• An interesting distinction is the type of simulator errors that compound vs non-compounding errors.

• Adding noise to the model can help reduce tendencies to overfit policies to quirks of the simulator.

• Uncertainties about environmental dynamics maintained in the model itself can be leveraged to create policies that generalize better.

• Tricks around model randomization have also proven to be useful.

#### Successful Approaches for Learning Forward Models

How can we obtain a candidate policy from a forward model?

• Rollouts using the model can be used to calculate rough gradients to update policies or learn approximate value functions.

• The model can be directly interrogated to generate plausible policies using techniques from control systems research.

### 7. A Case Study: Ball-in-a-Cup

• This section describes a case study of teaching a robot to catch a ball in a cup. The cup is held in one hand, the ball is attached to the bottom of the cup with a string, and initially the ball is at a dead hang under the cup. The cup is quickly moved to fling the ball above the cup and then caught with the cup.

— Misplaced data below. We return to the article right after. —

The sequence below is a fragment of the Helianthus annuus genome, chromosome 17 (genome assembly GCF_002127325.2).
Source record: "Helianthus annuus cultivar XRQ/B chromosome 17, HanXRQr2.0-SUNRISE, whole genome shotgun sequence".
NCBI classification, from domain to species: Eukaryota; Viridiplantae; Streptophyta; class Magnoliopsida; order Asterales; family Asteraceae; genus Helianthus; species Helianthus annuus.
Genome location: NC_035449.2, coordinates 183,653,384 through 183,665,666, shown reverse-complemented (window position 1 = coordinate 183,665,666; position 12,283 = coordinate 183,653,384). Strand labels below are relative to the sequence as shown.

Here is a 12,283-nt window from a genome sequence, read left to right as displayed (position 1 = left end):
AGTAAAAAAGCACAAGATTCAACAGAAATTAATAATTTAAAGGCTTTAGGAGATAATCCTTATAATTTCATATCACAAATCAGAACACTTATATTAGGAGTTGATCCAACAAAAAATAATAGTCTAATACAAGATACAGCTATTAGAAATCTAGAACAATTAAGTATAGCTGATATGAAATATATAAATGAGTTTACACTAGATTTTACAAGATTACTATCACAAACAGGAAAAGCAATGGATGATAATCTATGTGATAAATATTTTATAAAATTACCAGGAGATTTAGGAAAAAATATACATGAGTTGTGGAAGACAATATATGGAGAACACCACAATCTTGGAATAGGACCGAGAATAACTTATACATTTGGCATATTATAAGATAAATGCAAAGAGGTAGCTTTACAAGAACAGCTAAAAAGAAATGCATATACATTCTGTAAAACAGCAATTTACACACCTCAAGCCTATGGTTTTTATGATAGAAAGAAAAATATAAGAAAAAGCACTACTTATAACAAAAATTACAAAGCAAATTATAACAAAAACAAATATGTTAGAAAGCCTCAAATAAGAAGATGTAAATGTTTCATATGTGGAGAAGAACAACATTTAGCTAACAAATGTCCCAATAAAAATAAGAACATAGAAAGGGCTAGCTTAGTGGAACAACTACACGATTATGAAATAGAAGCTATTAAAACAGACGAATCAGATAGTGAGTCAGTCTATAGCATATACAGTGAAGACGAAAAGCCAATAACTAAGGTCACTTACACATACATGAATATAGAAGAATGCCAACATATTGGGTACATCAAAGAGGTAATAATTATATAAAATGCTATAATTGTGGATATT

• The naive rendering of the scenario would have an intractable-for-RL ~20 state and ~7 action dimensions.

• Reward shaping is important: the “catch the ball”-only reward was too sparse to learn effectively. The “closeness to cup” reward got stuck in local minimums (hitting the ball with the cup edge).

• Creating a faithful simulator is difficult.

• The policy is represented as a dynamical system of motor primitives. Over the course of successive research projects, the policy representation was distilled. The particular policy representation choice has the nice property that it is easy to include knowledge learned from demonstration.

• An initial demonstration was done by having a human directly manipulate the robot arm. RL was then used to search the local space “around” the demonstrated movement to optimize.

• Policy search methods are better suited for episodic tasks that need local optimization (thanks to the demo) with a large, high-dimensional state/action space. An EM method was employed instead of a gradient based method to be more sample efficient and require less hyperparameter tuning. This algorithm performs a local search around the demonstrated policy.

• They used a simulator for rehearsal training, but often a good simulator policy would just miss getting the ball into the cup. Thus the ability to switch between the simulator and the physical system and incorporate data from both was important.